It seems a strange fact, with the exception of a certain international frontier, I've not managed to misplace the significant other; that is until we’re within the last kilometre of another adoptive home. I get caught behind some traffic and a driver who asks if I’m going far?…no, just home. The Navigator escapes. For some reason she reverts to ‘Brit think’, a condition epitomised by orderly queuing, a defence of personal space and an adherence to San Isidro’s one-way traffic system. I, on the other hand, am inappropriate, forgetful, don’t see, couldn’t care less, nobody ever does. Contrarily, I rat run the wrong way, and as a consequence I arrive back at the flat first. There to wait, there to watch a minor vignette. The preening ‘cock sparrow’.
Adonis in a fig leaf of green Speedos. A polished, sculpted exhibition of summer’s body tanning, an egotistical product of weights and pills, a narcissus that’s escaped from the iron pumping room from across the street. Into his wind-down stretches in the cool of the later afternoon, a glistening display that the aristocratic matriarchs and elegant grand-dams who frequent the cobbled and leafy suburb, studiously ignore. The white-smocked schoolgirls just giggle.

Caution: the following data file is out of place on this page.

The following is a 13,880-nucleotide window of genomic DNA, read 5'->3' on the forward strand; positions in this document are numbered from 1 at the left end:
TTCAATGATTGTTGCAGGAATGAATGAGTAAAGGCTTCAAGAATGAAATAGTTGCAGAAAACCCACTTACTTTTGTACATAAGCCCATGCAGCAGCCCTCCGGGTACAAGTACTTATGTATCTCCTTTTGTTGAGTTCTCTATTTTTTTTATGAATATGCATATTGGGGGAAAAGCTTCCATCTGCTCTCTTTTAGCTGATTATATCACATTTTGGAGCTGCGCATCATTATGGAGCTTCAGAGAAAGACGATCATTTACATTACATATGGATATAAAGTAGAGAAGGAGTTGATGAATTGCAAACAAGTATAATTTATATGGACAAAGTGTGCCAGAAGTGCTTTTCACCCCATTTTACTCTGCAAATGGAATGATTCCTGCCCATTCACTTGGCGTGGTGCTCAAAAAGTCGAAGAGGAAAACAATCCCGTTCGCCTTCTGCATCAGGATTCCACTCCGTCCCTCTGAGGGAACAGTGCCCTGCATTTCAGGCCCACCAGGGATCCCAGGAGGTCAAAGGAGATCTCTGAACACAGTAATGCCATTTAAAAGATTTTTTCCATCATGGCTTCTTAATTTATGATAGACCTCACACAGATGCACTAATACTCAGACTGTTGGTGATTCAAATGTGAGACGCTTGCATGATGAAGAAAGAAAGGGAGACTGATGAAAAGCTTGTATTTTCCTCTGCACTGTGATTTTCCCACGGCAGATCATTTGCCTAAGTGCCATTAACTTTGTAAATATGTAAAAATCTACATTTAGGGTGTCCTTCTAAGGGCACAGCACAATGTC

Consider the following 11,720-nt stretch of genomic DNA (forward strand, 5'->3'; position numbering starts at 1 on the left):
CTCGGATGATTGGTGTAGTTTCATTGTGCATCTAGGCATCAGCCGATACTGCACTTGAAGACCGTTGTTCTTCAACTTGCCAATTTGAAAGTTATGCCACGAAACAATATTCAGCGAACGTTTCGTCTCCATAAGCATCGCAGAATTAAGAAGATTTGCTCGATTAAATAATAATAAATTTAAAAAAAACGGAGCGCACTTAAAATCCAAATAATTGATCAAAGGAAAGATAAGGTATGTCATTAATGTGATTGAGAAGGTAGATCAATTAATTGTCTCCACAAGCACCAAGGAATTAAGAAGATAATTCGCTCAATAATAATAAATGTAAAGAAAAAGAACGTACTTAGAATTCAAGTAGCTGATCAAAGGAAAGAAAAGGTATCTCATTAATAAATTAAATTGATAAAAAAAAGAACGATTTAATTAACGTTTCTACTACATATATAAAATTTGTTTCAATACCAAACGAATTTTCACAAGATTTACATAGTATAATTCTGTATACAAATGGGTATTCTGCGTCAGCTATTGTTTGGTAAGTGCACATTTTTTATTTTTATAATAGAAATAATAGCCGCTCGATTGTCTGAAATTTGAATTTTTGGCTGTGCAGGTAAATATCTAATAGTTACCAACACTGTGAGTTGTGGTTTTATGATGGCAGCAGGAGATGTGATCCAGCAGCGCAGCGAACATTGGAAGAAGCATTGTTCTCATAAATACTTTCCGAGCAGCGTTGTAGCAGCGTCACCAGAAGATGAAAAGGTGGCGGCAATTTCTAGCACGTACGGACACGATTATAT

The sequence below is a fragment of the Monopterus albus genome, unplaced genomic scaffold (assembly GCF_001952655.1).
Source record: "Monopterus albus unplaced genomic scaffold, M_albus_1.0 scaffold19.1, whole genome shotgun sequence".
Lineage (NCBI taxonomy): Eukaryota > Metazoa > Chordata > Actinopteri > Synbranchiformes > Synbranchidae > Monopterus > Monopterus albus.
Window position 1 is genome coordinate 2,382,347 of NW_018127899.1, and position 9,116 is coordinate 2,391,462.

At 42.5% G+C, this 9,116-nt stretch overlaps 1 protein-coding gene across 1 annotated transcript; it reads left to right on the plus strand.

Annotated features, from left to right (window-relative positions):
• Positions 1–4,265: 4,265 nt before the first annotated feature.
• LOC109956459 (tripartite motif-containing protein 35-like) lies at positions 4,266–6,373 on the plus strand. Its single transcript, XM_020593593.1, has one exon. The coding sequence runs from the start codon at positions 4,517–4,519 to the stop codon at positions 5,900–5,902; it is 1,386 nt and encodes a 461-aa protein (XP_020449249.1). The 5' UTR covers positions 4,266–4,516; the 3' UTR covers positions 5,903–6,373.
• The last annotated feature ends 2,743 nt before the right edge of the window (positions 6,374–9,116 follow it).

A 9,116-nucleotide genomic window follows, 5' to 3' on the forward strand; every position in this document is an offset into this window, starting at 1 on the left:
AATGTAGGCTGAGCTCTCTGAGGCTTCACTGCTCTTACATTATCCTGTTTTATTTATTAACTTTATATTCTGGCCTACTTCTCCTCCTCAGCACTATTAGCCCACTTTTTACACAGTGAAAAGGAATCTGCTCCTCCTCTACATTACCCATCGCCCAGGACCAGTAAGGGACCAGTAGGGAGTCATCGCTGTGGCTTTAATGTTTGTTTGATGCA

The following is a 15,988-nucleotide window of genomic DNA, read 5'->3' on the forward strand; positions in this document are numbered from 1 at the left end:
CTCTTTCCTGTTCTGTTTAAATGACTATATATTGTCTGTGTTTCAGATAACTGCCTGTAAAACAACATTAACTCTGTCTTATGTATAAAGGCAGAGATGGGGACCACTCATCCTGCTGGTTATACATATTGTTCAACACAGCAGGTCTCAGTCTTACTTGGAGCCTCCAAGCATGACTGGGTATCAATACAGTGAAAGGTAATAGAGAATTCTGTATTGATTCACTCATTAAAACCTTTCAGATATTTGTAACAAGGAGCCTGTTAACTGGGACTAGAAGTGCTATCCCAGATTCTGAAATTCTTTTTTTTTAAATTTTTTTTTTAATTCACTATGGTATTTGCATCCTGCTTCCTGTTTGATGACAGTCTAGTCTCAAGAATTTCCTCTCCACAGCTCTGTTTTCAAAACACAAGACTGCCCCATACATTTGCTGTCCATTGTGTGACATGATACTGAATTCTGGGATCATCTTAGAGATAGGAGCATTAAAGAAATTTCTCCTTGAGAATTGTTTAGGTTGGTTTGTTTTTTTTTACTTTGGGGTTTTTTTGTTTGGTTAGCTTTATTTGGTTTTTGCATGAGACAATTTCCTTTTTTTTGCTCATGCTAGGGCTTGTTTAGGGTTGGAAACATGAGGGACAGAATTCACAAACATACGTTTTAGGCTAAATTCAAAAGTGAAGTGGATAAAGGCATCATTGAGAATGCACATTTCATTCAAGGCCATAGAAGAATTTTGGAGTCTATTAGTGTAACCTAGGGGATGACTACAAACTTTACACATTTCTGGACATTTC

My outer eye amuses to this immodesty of stranded beach porn, whilst my brain eye, involuntarily superimposes another mental image, an overlaid transparency that lies behind me, up on an Andean highland. It’s of a dark, weather-wrinkled Qechuan farmer, shouldering the burden of a wooden plough, his ancient wife leading a brace of oxen out to their potato patch. Both men are labourers; one for personal pleasure the other for subsistence necessity. A dichotomy of images. An apt summation for our journey: One continent. Two worlds.